So who was in the audience at this matinee? Mostly older people, either couples or senior women in groups. I thought it was telling that a movie with a longtime revered actor like Sally “You really do like me” Field, as well as a grown-up story line and some humor and warmth, can sell tickets. Hyped-up, big-budget fare like Batman vs. Superman, which got mediocre ratings, or the new Star Wars film, which is supposed to be good but which I’ve yet to see, are not the only films that will draw in viewers. And sure, the majority of filmgoers last Friday at the Doris screening did not fit into the typical 18-35 age group, the group that advertisers love because they’re the big consumers, but that’s my point exactly: If studios make mature, good films, they can bring out a wider audience and sell those precious tickets. And that’s refreshing news.

playing hookie at the movies

I love movies, especially good ones. I’m not the type to rush out to see the latest blockbuster that everyone is talking about.  I rather prefer films with thought, depth, and beauty, qualities oftentimes hard to find in American films, I’m sorry to say. And what I love more than seeing a good movie is seeing a good movie with my kids.

I basically have just one of those left  now, kids that is. The other three are over 18 and manufacturing their own lives. But my 12-year-old is still my captive audience. And I appreciate the fact that he enjoys going to the movies as much as I do, especially good movies with thought, depth, and beauty.

And so today I rushed through a work assignment so that my boy and I could take in a movie that we’d been wanting to see for some time. The movie, Hugo, just received an Academy Award nomination for Best Picture, so I was even more intrigued.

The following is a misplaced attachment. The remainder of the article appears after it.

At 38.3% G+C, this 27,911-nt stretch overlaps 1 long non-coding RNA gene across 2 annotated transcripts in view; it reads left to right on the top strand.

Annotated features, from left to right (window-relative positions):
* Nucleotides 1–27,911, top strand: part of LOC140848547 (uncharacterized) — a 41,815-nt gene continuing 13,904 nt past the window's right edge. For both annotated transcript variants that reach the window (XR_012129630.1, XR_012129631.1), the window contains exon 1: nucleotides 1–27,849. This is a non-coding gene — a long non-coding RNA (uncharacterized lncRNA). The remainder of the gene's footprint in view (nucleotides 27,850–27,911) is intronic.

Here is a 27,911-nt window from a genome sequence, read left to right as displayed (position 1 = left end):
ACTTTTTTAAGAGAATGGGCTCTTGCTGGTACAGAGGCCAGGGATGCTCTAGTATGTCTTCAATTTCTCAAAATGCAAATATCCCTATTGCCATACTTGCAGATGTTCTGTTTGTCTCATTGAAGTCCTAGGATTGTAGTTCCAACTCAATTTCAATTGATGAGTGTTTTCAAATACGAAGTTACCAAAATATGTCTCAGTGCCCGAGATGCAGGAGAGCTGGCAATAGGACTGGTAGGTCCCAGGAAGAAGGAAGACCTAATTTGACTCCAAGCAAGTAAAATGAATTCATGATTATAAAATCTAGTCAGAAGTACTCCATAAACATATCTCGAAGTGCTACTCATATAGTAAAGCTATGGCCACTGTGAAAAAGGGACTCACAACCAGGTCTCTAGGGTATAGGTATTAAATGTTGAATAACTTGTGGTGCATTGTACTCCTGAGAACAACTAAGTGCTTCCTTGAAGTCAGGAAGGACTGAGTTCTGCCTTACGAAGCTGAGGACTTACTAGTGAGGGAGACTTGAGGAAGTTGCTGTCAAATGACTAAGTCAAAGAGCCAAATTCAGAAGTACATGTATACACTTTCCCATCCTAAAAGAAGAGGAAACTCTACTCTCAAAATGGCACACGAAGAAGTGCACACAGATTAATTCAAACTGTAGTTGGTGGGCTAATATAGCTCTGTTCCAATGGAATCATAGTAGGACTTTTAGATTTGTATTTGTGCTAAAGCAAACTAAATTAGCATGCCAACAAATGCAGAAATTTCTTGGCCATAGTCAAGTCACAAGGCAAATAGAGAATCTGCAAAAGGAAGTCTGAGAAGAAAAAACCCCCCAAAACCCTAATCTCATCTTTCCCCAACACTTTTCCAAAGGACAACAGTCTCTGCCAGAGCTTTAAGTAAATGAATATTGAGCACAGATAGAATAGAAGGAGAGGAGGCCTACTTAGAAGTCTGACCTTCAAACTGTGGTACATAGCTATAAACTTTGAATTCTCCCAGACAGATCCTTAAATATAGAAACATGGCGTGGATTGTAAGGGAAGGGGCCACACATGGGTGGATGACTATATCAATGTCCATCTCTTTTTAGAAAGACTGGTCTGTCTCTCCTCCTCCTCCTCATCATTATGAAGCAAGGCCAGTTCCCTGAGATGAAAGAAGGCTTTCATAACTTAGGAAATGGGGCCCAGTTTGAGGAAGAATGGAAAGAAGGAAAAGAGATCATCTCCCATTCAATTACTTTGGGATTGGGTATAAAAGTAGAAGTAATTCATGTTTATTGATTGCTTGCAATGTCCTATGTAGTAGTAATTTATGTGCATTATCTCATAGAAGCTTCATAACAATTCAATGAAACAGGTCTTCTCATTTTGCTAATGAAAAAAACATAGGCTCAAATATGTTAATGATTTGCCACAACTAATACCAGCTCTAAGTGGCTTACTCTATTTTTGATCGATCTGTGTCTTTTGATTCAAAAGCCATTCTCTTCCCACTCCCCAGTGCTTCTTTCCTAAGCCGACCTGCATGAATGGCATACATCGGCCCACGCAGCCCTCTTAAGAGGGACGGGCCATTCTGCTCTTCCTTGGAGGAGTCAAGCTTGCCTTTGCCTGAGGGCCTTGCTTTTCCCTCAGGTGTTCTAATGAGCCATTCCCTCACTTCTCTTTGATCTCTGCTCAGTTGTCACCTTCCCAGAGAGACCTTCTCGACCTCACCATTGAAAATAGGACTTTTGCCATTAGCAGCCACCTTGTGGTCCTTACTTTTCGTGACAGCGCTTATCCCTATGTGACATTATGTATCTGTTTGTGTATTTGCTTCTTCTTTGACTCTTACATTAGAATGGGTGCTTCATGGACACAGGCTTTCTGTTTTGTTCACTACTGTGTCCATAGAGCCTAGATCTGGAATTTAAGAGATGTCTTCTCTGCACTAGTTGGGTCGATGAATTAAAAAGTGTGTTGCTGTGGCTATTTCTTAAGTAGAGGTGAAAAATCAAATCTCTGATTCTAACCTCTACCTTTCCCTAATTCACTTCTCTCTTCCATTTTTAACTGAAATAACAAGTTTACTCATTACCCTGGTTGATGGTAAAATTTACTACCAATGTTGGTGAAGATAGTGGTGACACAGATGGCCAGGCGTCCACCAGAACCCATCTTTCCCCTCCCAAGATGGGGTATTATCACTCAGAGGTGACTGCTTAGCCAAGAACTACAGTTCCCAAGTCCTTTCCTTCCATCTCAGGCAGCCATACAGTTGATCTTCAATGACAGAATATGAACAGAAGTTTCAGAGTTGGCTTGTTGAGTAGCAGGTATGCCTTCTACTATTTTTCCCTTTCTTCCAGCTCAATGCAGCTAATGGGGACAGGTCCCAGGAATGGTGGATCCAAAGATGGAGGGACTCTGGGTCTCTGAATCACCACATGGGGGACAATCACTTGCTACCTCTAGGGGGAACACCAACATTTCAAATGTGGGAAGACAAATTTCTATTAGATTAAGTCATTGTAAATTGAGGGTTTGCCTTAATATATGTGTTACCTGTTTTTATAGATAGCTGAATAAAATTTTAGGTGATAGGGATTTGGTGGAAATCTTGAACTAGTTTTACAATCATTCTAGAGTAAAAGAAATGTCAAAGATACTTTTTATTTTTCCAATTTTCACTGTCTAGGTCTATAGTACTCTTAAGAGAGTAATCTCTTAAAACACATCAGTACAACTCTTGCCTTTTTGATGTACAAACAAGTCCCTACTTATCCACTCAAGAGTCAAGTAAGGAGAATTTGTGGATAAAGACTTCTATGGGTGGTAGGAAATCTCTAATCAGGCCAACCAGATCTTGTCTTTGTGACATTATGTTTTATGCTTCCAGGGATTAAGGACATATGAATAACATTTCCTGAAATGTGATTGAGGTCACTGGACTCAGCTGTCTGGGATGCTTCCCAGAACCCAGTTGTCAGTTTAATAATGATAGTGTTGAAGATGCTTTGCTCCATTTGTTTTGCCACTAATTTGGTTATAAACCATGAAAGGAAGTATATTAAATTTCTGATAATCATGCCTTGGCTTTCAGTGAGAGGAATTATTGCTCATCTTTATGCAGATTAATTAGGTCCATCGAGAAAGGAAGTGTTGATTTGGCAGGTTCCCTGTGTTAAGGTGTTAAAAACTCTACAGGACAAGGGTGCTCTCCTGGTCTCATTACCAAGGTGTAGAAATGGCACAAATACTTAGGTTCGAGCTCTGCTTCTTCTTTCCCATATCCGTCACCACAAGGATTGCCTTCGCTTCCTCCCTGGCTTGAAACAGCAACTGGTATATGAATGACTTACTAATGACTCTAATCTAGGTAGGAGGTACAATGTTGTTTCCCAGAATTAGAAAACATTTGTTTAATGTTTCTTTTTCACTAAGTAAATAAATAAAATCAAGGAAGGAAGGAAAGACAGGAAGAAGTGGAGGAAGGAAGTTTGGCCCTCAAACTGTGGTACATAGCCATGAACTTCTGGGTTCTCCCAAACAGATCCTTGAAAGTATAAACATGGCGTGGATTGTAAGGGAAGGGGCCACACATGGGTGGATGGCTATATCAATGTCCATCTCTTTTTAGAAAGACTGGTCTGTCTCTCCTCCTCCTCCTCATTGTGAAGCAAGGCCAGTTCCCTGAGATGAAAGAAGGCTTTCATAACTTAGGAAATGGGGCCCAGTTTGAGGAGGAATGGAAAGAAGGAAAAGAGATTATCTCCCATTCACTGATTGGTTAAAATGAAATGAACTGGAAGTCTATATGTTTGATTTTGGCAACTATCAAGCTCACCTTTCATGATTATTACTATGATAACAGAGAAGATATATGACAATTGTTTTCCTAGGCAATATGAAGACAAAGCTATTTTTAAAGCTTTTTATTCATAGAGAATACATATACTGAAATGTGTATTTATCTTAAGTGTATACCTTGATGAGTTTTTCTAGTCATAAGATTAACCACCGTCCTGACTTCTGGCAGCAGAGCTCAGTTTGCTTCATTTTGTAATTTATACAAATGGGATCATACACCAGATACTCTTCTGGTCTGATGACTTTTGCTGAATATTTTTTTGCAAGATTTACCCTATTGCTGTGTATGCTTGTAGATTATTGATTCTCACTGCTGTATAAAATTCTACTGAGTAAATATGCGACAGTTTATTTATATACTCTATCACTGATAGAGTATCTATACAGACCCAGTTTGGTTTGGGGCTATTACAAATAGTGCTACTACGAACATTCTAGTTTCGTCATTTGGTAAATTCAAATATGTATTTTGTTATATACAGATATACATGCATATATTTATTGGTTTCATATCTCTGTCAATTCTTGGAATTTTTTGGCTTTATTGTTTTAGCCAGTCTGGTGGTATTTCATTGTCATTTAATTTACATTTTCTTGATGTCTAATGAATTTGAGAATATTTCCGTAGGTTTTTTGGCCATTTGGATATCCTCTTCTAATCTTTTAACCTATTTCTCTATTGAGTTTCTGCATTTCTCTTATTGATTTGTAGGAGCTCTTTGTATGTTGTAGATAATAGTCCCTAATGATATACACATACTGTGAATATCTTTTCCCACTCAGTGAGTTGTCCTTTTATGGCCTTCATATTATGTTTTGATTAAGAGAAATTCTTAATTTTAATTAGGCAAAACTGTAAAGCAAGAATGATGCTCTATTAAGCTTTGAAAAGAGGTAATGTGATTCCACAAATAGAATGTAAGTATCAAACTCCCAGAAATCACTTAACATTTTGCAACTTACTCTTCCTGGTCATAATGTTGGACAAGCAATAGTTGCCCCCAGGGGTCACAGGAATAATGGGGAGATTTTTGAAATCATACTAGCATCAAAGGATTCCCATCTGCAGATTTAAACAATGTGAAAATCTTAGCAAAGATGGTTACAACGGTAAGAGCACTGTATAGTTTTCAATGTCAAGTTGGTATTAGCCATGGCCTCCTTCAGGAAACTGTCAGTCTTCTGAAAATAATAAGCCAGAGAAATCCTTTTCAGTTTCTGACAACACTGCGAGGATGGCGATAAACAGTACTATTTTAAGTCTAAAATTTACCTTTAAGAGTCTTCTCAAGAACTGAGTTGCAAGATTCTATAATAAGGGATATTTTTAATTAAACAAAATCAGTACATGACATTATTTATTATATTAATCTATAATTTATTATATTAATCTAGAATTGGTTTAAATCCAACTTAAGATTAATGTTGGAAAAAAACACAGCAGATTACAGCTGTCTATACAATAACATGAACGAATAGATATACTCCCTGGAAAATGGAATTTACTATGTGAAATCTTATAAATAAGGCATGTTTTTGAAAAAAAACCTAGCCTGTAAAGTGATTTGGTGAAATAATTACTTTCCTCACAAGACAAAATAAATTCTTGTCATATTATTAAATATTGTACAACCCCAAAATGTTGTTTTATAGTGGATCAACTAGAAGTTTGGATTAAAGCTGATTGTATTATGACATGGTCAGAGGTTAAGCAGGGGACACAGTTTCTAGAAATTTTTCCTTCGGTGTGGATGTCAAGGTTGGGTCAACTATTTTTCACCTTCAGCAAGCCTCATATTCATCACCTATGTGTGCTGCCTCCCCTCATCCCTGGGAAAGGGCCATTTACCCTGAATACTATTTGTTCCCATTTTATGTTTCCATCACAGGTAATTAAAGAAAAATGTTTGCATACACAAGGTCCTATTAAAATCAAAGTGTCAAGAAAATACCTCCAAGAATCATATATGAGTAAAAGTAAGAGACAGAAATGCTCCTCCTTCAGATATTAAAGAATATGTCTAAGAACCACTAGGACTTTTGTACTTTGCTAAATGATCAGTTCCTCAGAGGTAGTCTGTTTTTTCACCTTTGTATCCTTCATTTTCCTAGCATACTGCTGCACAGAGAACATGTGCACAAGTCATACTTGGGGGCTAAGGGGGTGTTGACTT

We rushed to the theater, about a 6-mile drive from home, arriving slightly after the previews had begun, which was good timing because it prevented us from having to sit through all those commercials, which is exactly what a movie preview is. In fact, when we saw our picture had not yet begun, we slipped into the very short concession stand line to grab a bag of popcorn, our favorite snack, to make our movie-watching experience picture perfect. We were still in time for the opening scene.

The film was everything we’d hoped it would be and filled with all those things a good movie should be. Ilove the fact that it delves into the imagination and confirms the viewers appreciation of books and movies. I moreso love that my son was able to take it in with me and enjoy it as much as I did.

I hope one day my boy will look back fondly on these little movie excursions of ours. I hope, or rather I know, that he will in the the same way that I know he appreciates a good film and a good book. And a good bag of popcorn.